Regulatory Filing Hints At The Arrival Of AMD Radeon RX 7600 XT, RX 7700 & RX 7800 GPUs
A regulatory filing has hinted at the arrival of AMD Radeon RX 7600 XT, RX 7700, and RX 7800 GPUs in the near future.
The regulator authority in question is the EEC (Eurasian Economic Commission), which oversees the registration of electronic components before they are introduced to the market. Among the entities listed on the site, Arktek, a relatively less known GPU vendor with a limited global footprint, has recently submitted new Radeon models for approval.
Arktek is involved in the manufacturing of GeForce and Radeon cards, which are distributed in specific markets. Recent filings from one of Arktek’s subsidiaries in China suggest the potential arrival of AMD Radeon RX 7600 XT, Radeon RX 7700, and RX 7800 GPUs in the near future.
It’s worth noting that EEC listings may not always be entirely accurate. Many third-party entities, often acting on behalf of larger OEMs and board partners, submit model names that may never officially hit the market. However, in certain cases, custom models may surface weeks or even months later.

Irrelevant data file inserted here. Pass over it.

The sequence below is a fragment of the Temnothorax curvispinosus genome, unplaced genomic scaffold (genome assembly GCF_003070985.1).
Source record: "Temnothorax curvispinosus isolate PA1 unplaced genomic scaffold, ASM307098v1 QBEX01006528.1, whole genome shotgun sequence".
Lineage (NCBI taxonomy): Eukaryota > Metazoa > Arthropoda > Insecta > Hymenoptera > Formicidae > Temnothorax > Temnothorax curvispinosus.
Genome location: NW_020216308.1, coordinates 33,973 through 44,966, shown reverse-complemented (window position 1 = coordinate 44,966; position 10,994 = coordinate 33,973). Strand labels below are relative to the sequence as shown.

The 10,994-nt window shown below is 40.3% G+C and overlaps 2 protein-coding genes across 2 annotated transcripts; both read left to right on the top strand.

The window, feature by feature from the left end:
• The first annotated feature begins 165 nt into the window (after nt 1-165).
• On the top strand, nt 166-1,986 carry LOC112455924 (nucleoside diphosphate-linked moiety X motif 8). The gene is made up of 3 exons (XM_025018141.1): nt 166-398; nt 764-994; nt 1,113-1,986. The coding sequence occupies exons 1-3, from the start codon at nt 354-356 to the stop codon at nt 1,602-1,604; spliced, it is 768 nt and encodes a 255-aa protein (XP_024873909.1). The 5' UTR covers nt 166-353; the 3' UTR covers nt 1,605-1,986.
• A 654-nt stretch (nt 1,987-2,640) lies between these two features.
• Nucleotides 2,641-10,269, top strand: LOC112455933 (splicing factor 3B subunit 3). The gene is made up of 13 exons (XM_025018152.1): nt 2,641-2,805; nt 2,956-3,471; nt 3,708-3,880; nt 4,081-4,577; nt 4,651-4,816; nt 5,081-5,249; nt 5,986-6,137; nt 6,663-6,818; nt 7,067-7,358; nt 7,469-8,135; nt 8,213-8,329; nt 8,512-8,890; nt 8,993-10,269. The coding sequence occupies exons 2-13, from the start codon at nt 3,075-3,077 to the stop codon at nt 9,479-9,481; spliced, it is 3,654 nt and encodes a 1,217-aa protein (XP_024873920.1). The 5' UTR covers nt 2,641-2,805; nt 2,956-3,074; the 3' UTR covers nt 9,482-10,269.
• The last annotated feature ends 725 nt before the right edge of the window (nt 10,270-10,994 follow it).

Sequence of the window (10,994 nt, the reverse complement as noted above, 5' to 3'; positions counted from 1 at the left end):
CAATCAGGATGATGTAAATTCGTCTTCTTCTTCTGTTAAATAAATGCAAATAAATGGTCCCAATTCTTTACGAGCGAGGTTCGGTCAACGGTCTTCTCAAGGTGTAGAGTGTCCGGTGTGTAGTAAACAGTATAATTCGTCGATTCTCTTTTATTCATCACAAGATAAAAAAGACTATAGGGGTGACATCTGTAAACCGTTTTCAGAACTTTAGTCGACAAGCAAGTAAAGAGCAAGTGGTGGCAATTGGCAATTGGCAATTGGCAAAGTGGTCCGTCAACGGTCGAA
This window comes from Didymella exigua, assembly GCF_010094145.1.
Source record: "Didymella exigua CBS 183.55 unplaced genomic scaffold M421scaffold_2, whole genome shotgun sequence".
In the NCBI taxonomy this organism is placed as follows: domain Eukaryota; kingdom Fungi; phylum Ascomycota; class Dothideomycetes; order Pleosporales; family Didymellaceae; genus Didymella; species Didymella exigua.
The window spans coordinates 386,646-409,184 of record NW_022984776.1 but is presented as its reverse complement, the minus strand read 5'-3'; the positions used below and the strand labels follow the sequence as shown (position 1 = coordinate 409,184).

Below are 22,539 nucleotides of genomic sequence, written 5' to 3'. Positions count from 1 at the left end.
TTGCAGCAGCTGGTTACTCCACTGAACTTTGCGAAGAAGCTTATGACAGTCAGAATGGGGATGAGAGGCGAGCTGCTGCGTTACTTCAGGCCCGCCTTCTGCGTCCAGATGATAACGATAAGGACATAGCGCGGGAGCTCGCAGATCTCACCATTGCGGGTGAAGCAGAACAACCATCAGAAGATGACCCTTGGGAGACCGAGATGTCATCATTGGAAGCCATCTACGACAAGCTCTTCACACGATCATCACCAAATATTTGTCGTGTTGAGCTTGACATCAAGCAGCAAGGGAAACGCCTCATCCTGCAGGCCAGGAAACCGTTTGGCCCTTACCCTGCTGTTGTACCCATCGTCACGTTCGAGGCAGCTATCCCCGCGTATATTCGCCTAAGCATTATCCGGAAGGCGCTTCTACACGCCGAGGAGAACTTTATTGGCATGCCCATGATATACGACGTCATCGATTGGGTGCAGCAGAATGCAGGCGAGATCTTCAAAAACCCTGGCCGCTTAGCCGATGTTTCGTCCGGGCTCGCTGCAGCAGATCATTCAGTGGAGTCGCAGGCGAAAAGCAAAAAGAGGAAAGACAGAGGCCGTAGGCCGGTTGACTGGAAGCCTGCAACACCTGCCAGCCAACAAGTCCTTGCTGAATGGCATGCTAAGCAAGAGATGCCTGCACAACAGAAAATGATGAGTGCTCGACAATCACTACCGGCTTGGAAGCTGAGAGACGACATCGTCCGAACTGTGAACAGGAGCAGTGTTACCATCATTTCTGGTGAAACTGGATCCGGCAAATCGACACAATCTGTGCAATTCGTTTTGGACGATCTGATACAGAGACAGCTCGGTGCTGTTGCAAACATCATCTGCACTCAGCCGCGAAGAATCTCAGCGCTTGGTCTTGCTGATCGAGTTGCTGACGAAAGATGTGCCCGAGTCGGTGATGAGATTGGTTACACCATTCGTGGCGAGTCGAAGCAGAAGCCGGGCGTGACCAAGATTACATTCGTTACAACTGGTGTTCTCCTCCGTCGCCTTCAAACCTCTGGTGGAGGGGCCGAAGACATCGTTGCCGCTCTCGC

Currently, Arktek offers Radeon RX 6600 and RX 500 series cards as part of their latest Radeon lineup. This list raises the possibility of additional RDNA3 launches in the future. Except for the three unreleased SKUs mentioned, the remaining items align with AMD’s current offerings. Regarding rumors, there is currently speculation about the release of the Radeon RX 7600 XT next year. As for the RX 7700 and RX 7800 non-XT variants, this marks the first instance of such plans being disclosed, at least from one of the OEMs.
The AMD Radeon RX 7000 series consists of graphics processing units developed based on the RDNA 3 architecture. Introduced on November 3, 2022, it succeeds the Radeon RX 6000 series. Thus far, AMD has officially unveiled five graphics cards in the 7000 series: RX 7600, RX 7700 XT, RX 7800 XT, RX 7900 XT, and RX 7900 XTX. This series marks the first generation of Radeon GPUs to incorporate dedicated AI accelerators, a feature previously exclusive to AMD’s Instinct GPUs designed for data centers.